Eastland, were he still alive, would nod his head as liberals make the Senate filibuster sound like America's last bulwark against tyranny, and as they conduct a flirtation with states' rights. Eastland might be bewildered, but relieved that, at long last, his party was breaking his way.
Oh, how times change. Democratic Rep. John Lewis is a heroic emblem of the civil-rights movement. He was beaten with other marchers in Selma, Ala., in 1965, spurring passage of a federal civil-rights law that year premised on the notion that Washington couldn't trust states like Alabama to protect its citizens. But during the fight over whether the federal government should act to ensure that Terri Schiavo's right to due process was being honored, Lewis was on the floor of the House pleading, "Where is the respect tonight for states' rights that we said we hold so dear?" Where, indeed?
Federal intervention in education was once the pride of the left. President Lyndon Johnson made the Elementary and Secondary Education Act, passed in 1965, a crown jewel of the Great Society. It showered federal funding on local school districts, but included a (ineffectual) requirement that states provide evidence that the dollars were working. During the past 15 years, there has been a bipartisan consensus that the federal government should impose tougher standards on the states to ensure that its ever-more-lavish education funding isn't wasted.
Liberals now rage against this consensus. They borrow a phrase from the anti-federal-government shock troops of Newt Gingrich's 1994 "revolution" ? President Bush's No Child Left Behind Act is an "unfunded mandate," i.e., compels states to take action without adequately reimbursing them. Never mind that liberal governance since the New Deal has practically been built on such mandates on states and businesses.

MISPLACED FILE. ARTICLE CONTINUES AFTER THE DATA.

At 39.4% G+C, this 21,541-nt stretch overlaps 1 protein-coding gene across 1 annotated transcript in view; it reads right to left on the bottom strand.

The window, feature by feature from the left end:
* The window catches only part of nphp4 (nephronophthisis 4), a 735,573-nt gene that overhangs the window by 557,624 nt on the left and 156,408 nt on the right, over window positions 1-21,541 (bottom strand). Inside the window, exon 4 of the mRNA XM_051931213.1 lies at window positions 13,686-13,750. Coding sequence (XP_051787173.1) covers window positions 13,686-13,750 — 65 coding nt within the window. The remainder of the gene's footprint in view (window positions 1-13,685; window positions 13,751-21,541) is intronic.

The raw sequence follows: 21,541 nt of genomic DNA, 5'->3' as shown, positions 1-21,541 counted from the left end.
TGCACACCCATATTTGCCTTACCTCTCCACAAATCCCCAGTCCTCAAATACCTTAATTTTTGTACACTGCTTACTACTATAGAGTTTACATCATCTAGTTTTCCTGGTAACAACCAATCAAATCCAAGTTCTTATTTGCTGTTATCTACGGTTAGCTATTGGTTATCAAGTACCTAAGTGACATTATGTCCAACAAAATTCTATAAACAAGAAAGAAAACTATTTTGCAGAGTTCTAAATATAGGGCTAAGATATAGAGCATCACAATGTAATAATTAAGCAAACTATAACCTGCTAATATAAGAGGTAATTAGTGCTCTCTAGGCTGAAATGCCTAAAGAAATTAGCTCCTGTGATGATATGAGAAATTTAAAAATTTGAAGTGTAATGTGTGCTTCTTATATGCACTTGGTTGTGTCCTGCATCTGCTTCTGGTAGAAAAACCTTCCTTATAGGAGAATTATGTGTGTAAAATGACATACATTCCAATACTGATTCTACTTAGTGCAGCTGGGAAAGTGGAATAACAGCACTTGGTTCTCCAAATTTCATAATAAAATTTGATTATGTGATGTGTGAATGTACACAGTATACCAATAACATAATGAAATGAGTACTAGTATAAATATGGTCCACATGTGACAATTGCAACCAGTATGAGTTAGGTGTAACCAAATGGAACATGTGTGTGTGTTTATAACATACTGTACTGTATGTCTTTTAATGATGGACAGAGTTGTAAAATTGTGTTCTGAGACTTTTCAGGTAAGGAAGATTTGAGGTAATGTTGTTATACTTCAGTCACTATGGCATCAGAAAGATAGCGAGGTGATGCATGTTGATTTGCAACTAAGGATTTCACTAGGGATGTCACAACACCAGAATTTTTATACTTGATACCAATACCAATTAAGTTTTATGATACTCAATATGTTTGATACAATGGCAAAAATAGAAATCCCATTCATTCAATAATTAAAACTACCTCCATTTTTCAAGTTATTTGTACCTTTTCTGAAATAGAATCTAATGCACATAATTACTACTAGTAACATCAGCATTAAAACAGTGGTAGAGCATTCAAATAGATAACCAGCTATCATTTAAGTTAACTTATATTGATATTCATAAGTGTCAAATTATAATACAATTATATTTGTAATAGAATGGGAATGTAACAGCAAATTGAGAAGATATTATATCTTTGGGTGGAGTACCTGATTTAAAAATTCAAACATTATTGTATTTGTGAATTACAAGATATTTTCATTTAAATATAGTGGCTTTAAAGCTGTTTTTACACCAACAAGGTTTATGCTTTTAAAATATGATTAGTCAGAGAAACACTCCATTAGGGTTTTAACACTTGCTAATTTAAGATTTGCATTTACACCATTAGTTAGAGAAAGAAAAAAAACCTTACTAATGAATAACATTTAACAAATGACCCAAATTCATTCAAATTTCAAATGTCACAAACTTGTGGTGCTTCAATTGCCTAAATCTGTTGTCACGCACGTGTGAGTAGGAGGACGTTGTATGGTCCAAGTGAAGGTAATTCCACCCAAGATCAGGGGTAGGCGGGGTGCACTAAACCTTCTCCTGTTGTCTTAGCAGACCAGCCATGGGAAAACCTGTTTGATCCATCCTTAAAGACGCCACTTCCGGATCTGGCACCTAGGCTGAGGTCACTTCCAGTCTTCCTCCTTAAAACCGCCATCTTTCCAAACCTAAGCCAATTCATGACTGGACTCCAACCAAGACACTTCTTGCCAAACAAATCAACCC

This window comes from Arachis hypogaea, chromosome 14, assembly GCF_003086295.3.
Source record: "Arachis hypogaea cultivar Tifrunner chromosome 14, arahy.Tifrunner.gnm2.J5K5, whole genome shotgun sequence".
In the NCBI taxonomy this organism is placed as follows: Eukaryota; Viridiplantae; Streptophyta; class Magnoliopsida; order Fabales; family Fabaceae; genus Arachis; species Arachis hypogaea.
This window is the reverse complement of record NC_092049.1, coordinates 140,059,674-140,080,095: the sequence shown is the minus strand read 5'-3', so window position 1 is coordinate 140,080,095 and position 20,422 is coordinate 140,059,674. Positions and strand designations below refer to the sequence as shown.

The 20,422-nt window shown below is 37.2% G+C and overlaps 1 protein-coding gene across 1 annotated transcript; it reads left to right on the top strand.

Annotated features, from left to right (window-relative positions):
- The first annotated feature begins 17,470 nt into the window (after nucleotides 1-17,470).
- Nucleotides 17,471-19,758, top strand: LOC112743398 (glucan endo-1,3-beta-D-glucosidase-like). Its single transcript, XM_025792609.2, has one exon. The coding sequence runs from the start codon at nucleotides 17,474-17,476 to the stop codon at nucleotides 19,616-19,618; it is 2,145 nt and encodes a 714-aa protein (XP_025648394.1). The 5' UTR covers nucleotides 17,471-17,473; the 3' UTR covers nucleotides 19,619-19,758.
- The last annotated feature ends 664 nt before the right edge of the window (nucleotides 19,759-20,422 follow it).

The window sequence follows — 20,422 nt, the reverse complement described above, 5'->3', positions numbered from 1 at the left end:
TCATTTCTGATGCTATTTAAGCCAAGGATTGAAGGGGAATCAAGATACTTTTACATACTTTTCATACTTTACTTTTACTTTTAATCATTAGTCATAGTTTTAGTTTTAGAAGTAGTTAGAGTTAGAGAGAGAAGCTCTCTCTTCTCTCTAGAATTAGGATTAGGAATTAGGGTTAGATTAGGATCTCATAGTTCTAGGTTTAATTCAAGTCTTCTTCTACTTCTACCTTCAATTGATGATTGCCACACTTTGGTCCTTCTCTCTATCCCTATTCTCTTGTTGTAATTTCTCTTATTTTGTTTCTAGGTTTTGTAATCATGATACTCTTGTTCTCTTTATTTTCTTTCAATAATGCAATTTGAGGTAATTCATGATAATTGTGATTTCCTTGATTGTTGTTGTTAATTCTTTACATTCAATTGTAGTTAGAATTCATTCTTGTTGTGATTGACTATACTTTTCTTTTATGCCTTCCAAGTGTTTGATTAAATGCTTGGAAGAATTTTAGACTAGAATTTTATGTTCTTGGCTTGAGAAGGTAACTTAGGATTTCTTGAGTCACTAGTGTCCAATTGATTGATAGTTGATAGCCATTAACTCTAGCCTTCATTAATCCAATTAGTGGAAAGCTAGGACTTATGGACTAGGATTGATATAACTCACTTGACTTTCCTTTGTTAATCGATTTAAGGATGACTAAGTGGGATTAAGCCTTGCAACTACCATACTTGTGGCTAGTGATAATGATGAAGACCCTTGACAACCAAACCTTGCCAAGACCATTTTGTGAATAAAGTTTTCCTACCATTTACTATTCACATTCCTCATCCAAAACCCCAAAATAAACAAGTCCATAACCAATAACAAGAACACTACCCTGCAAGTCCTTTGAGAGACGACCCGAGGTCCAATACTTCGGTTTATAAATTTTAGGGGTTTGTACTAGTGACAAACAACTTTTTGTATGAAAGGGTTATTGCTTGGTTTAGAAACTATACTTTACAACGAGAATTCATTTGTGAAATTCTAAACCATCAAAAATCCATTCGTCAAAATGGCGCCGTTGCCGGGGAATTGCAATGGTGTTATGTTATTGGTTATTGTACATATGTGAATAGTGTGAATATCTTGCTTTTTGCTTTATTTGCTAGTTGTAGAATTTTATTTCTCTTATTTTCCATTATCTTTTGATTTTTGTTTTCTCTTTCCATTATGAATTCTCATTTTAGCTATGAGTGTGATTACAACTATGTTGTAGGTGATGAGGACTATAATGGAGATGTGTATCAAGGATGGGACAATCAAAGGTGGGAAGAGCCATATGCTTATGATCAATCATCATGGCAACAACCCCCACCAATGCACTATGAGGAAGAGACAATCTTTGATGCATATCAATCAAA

When No Child Left Behind comes up for renewal, it might be ripe for a filibuster. The filibuster, which requires 60 votes to be broken, is a useful brake on Senate action. But the paeans to it emanating from the left today are unmatched since Southern editorialists fired up their typewriters in defense of Eastland and fellow obstructionists in the 1960s. It's as if democracy will end if Bush-nominated judges pass with the support of 51 senators instead of 60.
Democrats call the Republican proposal to block their ability to filibuster judicial nominations, the so-called nuclear option, "unprecedented." Well, it is. Since prior to Bush's election the filibuster was never used to routinely block judicial nominations, of course no one ever thought before of ending the possibility of using it for that purpose.
Former Democratic Senate Majority Leader George Mitchell has been trotted out to make the case against the proposed Republican rules change. "Neither I nor any other senator," he said the other day, recalling his time as majority leader in the early 1990s, "ever dreamed of taking the kind of drastic action now being proposed." This is laughable. Not only have various proposals to curtail the filibuster been kicked around for years, including one sponsored by Democrats in 1995, but Mitchell himself said of filibusters on CNN in 1994, "We should limit the opportunities for their use much more than is now the case."
Typical partisan hypocrisy is at play here, of course. Whichever party is in the minority will love the filibuster most. But something deeper is at work too. When you have little positive to offer and the tide of history seems to be moving against you, obstruction ? whether through opportunistic federalism or the filibuster ? becomes not just a tactic, but a kind of sacred cause. Just ask Senator Eastland.